He dampened a paw with his tongue then washed the top of his head with that paw. Then he said again, “I am that.”

I was beginning to wonder if he would be like one of those parrots that appear all clever to speak yet have a limited vocabulary. But then he spoke again. “What were you expecting?”

I thought, “Maybe a lion, a dragon, a unicorn, a fairy, or even a mermaid? A cat seems so, um, ordinary.”

The cat paused washing his head and looked at me and said, “I could be in any form, because form does not exist. You imagined me as a cat.”

“Whoa,” I thought. “Form does not exist? What do you mean by that?”

He stopped washing his head and laid back down. The cat sighed. “Look,” he said. “You think you are right now swimming in a pool inside a building. And yet you are here with me now, sitting in the sun. You can feel the sun and can taste the salt spray. I could have come in any form. I could have been that dragon if you wished.”

Immediately he transformed into a towering twenty foot tall green dragon with bright red eyes like rubies. His size blocked much of the sky and sun, putting me into a deep shade. Just his front foot alone was the size of a dinner platter.

“Maybe not that,” I thought. “You’re so big and intimidating looking. Rather than me thinking of you as a guide, I’d be forever thinking about if you’d want me for lunch. I’ll stick with the image of a cat, thank you.”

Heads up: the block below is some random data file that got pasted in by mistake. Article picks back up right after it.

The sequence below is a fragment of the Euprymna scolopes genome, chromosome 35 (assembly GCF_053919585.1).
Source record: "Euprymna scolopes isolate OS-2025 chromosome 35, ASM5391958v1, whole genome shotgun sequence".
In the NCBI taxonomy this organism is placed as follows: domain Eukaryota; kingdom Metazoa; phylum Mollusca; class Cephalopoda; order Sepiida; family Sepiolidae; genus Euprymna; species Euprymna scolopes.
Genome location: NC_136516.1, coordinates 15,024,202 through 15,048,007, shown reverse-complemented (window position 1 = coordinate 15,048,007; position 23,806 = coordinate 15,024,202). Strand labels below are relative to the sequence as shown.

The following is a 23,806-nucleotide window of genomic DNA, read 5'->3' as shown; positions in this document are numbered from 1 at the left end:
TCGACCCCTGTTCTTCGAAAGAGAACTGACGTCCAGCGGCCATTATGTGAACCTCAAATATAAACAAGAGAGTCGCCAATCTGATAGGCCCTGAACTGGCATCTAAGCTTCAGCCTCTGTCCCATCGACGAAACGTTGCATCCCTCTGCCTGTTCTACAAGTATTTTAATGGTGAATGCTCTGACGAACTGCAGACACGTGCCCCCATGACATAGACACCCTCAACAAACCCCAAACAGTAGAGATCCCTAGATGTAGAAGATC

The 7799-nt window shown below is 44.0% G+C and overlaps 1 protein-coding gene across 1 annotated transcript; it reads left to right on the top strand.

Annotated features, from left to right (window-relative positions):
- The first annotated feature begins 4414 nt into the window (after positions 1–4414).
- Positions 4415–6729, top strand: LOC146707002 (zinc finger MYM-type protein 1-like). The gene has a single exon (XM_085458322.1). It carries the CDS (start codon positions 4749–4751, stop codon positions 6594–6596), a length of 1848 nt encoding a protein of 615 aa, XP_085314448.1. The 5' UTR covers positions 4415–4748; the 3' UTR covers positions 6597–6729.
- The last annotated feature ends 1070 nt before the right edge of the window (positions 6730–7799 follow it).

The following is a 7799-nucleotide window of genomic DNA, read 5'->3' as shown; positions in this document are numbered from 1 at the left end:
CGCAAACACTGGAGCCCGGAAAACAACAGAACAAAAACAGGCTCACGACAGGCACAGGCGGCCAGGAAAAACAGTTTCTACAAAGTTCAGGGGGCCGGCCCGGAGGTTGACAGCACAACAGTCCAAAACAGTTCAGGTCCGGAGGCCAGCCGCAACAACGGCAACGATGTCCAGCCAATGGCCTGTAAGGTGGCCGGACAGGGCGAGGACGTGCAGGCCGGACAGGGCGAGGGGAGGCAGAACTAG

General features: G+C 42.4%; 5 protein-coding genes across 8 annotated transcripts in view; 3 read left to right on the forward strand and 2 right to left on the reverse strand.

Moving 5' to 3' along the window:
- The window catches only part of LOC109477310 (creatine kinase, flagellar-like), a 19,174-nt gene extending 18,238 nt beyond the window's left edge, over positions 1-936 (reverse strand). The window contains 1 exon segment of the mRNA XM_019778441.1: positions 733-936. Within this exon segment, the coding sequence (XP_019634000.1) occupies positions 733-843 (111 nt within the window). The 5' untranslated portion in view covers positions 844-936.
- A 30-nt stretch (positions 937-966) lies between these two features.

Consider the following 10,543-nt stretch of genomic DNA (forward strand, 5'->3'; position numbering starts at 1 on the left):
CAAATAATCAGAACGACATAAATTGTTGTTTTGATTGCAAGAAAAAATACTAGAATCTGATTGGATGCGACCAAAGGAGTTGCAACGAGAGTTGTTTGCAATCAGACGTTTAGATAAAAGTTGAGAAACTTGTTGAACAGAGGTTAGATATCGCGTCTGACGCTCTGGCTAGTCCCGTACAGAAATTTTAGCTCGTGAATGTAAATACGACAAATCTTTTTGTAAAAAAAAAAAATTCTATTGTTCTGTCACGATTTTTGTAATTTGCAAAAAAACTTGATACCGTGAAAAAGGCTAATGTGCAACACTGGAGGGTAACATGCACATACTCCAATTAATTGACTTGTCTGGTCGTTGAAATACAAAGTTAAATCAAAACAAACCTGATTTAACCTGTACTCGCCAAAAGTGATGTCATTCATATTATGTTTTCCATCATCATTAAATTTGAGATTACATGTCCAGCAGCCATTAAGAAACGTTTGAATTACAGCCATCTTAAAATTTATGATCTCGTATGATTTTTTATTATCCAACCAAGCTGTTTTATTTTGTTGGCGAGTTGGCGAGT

He laughed, which came out sounding like a cross between a meow and a purr. He then shrank back down into the form of the golden cat sitting before me.

“So what is your name?”I asked. “I don’t want to just call you Cat. That would be so uncultured.”

“I don’t need a name. Names are meaningless. I just AM.”

I felt some sense of deep wisdom coming in those words, even though I was far from understanding them as of yet. It felt like I was speaking to someone ancient, someone wise. I thought of the Indian gurus and guides and how some had the preface Sri (pronounced Shree) before their name as a sign of their position.

“May I call you Sri?” It’s more of a title and not a name. I really don’t want to call you Cat.”

He yawned, curling a pink tongue as his whiskers and ears went back momentarily. Then he said, “If you must. Sri will be acceptable.”

I knew by this time that it was about time for me to get out of the pool. I imagined saying my goodbye to Sri and diving back into the clear blue lagoon waters. Then I checked my watch. Fifty minutes had transpired. I pulled myself out of the pool.

The adventure continues.